Feeds:
Posts
Comments

Archive for the ‘Nine Inch Nails’ Category

SOUNDTRACK: BILL RIEFLIN (September 29, 1960 – March 24, 2020).

Bill Rieflin is a musician that I’ve known of for as long as I can remember.

He played with the Revolting Cocks and then, how I knew him best, as the drummer for Ministry.  I feel like his name appeared in dozens of places on the industrial scene.  He helped to create Pigface and even played with KMFDM (as a drummer and keyboardist).  He also played on the Lard albums and drummed with Nine Inch Nails and Swans.

With all of that industrial background it came as something of a surprise to hear that he was going to replace Bill Berry (as a hired drummer, not a band member) in R.E.M. (in live shows and on their last couple of albums).

He even played drums on Taylor Swift’s album Red (which is amusing given his later King Crimson connection).

He had been friendly with Robert Fripp since at least 1999.  Fripp played on Rieflin’s solo album Birth of a Giant and had worked with him in various projects through the years.  I didn’t know about that Fripp connection, so when I found out that he was going to be one of the three drummers in the 2014 King Crimson tour, I was really surprised.

I was also really impressed at his drumming and am now really happy to have seen him play.  When Crimson toured again in July of 2017, Rieflin had taken a sabbatical but was now back.  But since they had replaced him while he was away, he was now playing keyboards (which meant that Crimson now had eight members on stage).  When I saw them again in November 2017, Rieflin was once again on sabbatical.

I assumed it was for health reasons (why else do musicians take sabbaticals), but his cancer was kept under wraps. (He’d evidently been fighting it since 2013).

So at least I was fortunate enough to see him play twice before he died.

Here’s the second drummer that I know of to die of cancer in 2020.  Even while Coronavirus is getting the front page, cancer still does its dirty work.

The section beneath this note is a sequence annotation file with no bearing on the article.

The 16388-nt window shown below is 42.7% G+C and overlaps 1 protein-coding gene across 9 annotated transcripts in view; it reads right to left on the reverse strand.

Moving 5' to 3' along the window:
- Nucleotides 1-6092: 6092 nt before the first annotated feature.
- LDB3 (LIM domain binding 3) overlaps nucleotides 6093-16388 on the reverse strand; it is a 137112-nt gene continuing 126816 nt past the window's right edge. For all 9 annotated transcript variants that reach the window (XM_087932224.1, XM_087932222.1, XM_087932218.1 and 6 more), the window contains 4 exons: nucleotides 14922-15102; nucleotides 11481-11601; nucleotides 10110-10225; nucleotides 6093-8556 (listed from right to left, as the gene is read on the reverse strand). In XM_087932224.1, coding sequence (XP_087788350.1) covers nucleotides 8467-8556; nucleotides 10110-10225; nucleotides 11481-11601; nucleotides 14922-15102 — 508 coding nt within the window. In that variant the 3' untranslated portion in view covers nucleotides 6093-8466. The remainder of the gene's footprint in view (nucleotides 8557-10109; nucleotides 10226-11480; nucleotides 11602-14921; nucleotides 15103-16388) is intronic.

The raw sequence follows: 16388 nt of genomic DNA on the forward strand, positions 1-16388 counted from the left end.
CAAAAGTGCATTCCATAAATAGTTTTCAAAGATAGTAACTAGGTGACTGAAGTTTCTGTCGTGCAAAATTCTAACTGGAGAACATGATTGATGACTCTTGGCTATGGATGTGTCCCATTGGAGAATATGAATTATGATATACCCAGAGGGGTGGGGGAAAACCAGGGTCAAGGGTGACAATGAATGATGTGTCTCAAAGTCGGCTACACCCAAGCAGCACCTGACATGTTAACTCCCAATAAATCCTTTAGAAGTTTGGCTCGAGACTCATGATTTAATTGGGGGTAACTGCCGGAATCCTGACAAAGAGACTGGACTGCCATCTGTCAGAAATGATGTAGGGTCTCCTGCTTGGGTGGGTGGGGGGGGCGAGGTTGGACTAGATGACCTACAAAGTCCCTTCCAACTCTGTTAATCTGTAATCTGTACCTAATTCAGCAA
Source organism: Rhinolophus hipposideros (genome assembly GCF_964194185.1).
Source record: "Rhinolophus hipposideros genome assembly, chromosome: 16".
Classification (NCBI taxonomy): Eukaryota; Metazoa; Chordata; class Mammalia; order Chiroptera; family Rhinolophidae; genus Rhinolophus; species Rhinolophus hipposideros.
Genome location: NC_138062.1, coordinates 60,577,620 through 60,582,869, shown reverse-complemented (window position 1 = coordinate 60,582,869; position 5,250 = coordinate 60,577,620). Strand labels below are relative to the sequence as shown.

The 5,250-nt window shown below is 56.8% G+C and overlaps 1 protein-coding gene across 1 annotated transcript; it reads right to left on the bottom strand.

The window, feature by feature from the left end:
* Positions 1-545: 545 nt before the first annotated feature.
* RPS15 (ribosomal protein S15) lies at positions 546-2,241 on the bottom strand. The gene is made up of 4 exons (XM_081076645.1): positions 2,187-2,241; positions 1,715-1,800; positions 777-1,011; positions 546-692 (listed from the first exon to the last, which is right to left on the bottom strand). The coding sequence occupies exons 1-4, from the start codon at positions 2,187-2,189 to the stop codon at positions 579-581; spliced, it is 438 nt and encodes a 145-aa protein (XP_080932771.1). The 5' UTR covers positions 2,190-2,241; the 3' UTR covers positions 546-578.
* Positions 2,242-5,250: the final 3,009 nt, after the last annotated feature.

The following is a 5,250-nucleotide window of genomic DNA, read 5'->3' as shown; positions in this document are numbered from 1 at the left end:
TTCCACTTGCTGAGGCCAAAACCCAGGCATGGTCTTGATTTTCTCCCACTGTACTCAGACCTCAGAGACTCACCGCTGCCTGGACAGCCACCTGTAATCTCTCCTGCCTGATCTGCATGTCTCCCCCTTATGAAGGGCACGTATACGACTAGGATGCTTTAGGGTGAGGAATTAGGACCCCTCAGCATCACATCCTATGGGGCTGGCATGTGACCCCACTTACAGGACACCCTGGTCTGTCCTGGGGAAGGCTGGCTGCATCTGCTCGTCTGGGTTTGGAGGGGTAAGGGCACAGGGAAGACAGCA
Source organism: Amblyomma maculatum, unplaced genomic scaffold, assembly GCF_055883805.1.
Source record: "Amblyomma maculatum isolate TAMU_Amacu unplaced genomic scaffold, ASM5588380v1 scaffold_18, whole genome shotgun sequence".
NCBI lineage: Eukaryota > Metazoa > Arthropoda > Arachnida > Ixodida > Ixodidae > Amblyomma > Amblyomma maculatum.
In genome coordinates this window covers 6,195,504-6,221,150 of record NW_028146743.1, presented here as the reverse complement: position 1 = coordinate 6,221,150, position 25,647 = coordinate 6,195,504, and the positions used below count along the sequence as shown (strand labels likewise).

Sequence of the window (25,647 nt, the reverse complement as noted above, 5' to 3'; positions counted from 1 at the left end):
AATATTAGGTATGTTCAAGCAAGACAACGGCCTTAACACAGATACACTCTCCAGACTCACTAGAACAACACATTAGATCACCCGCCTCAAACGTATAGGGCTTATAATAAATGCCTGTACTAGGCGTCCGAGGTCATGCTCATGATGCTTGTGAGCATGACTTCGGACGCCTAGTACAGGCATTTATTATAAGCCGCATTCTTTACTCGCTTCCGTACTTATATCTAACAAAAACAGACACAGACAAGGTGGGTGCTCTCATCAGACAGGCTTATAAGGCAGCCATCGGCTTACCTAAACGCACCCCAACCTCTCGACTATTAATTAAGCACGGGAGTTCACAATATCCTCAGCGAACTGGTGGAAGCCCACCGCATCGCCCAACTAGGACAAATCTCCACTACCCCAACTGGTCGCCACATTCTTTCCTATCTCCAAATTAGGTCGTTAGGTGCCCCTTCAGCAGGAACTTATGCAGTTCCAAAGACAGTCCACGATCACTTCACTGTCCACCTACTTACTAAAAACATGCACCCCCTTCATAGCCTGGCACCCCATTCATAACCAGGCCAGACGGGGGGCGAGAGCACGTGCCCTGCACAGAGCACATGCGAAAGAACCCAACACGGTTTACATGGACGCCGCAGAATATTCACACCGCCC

[READ: December 2019] “Who We Are”

The December 2019 issue of the West End Phoenix focused on Indigenous People.  Most of the writers were Indigenous and the news stories shone a light on Indigenous issues.  Much of the presence of Indigenous peoples is seen through their art–whether through beads, paint or sculpture, the images are often quite striking.  The issue even included a “colour me” page with a striking image from Taylor Cameron, a 23-year-old Anishinaabe artist from Saugeen First Nation (I can’t find an image online).

The issue also featured two full page graphic short stories.

The first features very clean illustrations from Scott B. Henderson.  The lines are very crisp and yet the art is quite minimal, achieving a lot with very little.

The story is a true story. (more…)

Read Full Post »

raslSOUNDTRACK: METHOD OF THE W.O.R.M.-Cicatrix (2015).

motwormMETHOD OF THE W.O.R.M. is the project of one guy–known as Grimm.  Cicatrix is a collection of songs that spans decades (“begun long before the present digital day”) and recently remastered and released.

The blurb on CdBaby (where you can download the disc–it’s also on iTunes) notes that Method of the W.O.R.M. is “an industrial hard rock with a trip hop edge, intelligent grown up lyrics delving into the microcosm and macrocosm of our world. Influences run the gamut of NIN, Massive Attack, Cop Shoot Cop, Swans, Coil, Tricky, Skinny Puppy, Tom Waits and many others.”